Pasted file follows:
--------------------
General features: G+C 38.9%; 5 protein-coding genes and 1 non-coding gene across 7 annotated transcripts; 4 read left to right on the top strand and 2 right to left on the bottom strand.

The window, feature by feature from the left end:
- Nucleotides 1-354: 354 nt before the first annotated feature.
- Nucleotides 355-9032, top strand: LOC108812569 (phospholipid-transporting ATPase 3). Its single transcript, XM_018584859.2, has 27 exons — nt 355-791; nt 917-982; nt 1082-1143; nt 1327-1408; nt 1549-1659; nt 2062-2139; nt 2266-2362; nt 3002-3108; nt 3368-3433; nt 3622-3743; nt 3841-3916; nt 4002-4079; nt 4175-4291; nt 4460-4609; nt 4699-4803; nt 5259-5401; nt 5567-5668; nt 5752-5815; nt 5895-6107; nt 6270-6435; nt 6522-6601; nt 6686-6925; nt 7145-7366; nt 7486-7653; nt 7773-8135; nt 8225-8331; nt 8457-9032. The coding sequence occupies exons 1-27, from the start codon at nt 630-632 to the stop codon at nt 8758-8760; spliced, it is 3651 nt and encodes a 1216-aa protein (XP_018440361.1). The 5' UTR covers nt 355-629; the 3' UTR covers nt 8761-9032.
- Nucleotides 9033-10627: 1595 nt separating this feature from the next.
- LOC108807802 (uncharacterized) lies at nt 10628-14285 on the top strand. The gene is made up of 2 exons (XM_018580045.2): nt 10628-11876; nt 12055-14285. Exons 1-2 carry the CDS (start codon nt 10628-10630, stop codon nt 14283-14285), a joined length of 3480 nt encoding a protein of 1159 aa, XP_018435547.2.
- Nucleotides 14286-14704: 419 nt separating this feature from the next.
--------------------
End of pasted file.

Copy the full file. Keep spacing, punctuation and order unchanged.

General features: G+C 38.9%; 5 protein-coding genes and 1 non-coding gene across 7 annotated transcripts; 4 read left to right on the top strand and 2 right to left on the bottom strand.

The window, feature by feature from the left end:
- Nucleotides 1-354: 354 nt before the first annotated feature.
- Nucleotides 355-9032, top strand: LOC108812569 (phospholipid-transporting ATPase 3). Its single transcript, XM_018584859.2, has 27 exons — nt 355-791; nt 917-982; nt 1082-1143; nt 1327-1408; nt 1549-1659; nt 2062-2139; nt 2266-2362; nt 3002-3108; nt 3368-3433; nt 3622-3743; nt 3841-3916; nt 4002-4079; nt 4175-4291; nt 4460-4609; nt 4699-4803; nt 5259-5401; nt 5567-5668; nt 5752-5815; nt 5895-6107; nt 6270-6435; nt 6522-6601; nt 6686-6925; nt 7145-7366; nt 7486-7653; nt 7773-8135; nt 8225-8331; nt 8457-9032. The coding sequence occupies exons 1-27, from the start codon at nt 630-632 to the stop codon at nt 8758-8760; spliced, it is 3651 nt and encodes a 1216-aa protein (XP_018440361.1). The 5' UTR covers nt 355-629; the 3' UTR covers nt 8761-9032.
- Nucleotides 9033-10627: 1595 nt separating this feature from the next.
- LOC108807802 (uncharacterized) lies at nt 10628-14285 on the top strand. The gene is made up of 2 exons (XM_018580045.2): nt 10628-11876; nt 12055-14285. Exons 1-2 carry the CDS (start codon nt 10628-10630, stop codon nt 14283-14285), a joined length of 3480 nt encoding a protein of 1159 aa, XP_018435547.2.
- Nucleotides 14286-14704: 419 nt separating this feature from the next.